From the Motor Sport Archive
A Sunday afternoon drive for Ickx
Hockenheim-Ring, Germany, June 13th
With the ban on the Belgian Grand Prix by the CSI the Formula One world was faced with three clear weekends between Monte Carlo and the next event, due at Zandvoort. For some who were repairing the ravages of Monte Carlo this was a good thing, while others were taking the opportunity to enlarge their stock of 1971 material and cars. In view of this enforced lay-off the Badischer Motor Sport Club of Hockenheim organised a Formula One event in a day of mixed racing at the Hockenheim Motodrom on the 6.788-kilometre road and stadium circuit, and called it the Jochen Rindt Memorial Race. As the Motodrom already has the Jim Clark Memorial Race on its calendar the great concrete stadium is beginning to take on a rather macabre character.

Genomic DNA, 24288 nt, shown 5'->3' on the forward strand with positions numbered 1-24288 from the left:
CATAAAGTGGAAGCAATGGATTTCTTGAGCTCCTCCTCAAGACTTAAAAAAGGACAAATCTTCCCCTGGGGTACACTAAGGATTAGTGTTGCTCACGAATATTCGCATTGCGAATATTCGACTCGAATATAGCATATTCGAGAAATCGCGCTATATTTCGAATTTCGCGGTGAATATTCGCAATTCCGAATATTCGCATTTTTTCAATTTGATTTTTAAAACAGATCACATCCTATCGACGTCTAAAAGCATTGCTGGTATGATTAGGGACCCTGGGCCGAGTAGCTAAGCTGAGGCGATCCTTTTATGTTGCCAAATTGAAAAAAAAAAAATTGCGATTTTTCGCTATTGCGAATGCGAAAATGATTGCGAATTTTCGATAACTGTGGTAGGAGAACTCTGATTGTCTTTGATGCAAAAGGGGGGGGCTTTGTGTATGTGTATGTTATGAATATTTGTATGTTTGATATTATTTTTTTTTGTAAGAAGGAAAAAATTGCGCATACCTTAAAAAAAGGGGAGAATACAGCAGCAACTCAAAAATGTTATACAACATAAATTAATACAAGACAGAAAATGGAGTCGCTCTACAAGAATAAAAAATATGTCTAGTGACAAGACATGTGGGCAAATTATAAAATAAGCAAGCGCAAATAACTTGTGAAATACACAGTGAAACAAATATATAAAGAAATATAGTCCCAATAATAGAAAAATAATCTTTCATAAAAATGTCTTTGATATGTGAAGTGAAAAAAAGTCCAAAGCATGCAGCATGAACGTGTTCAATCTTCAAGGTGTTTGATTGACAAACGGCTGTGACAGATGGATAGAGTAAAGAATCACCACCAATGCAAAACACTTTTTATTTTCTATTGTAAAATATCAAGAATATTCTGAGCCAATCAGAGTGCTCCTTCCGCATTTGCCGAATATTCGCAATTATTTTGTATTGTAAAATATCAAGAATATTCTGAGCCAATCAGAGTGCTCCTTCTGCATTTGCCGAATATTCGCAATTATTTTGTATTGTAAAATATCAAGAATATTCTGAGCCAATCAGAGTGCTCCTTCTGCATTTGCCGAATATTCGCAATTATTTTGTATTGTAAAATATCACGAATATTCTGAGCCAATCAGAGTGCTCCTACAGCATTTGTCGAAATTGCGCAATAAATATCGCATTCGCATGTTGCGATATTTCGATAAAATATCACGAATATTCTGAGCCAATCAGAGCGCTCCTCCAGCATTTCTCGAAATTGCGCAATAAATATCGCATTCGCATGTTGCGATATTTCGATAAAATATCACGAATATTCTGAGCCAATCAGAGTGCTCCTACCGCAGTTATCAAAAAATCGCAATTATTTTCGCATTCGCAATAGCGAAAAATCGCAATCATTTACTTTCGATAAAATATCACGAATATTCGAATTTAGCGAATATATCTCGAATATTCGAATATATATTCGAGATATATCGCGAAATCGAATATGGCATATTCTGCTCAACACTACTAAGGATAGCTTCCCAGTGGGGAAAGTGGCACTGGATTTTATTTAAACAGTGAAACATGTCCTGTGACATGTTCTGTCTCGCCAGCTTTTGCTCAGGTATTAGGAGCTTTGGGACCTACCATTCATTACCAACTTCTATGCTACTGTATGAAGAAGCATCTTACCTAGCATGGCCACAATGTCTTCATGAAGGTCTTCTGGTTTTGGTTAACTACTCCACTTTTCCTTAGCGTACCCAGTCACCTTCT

All the Formula One teams except Matra (busy at Le Mans), Brabham (recovering from Monte Carlo) and Tyrrell (busy in the wood-yard) took advantage of the excellent financial offers of good starting money and a £6,000 first prize, to send cars and drivers and combine it with an early arrival at Zandvoort the following week. For what the Germans describe as a "farmer's race" there was a surprisingly good entry, the only people being missing were those like Siffert and Rodriguez, contracted to drive at Le Mans, as were Amon and Beltoise, and Hulme and Stewart who were driving in Can-Am at Mosport. What should have been a quiet, pleasant weekend of gentle motor racing actually turned out to be a mechanical holocaust and by Saturday evening there was more work going on in the paddock than was reasonable for such a small event, and it had been going on all Friday as well, even before the short practice session in the afternoon.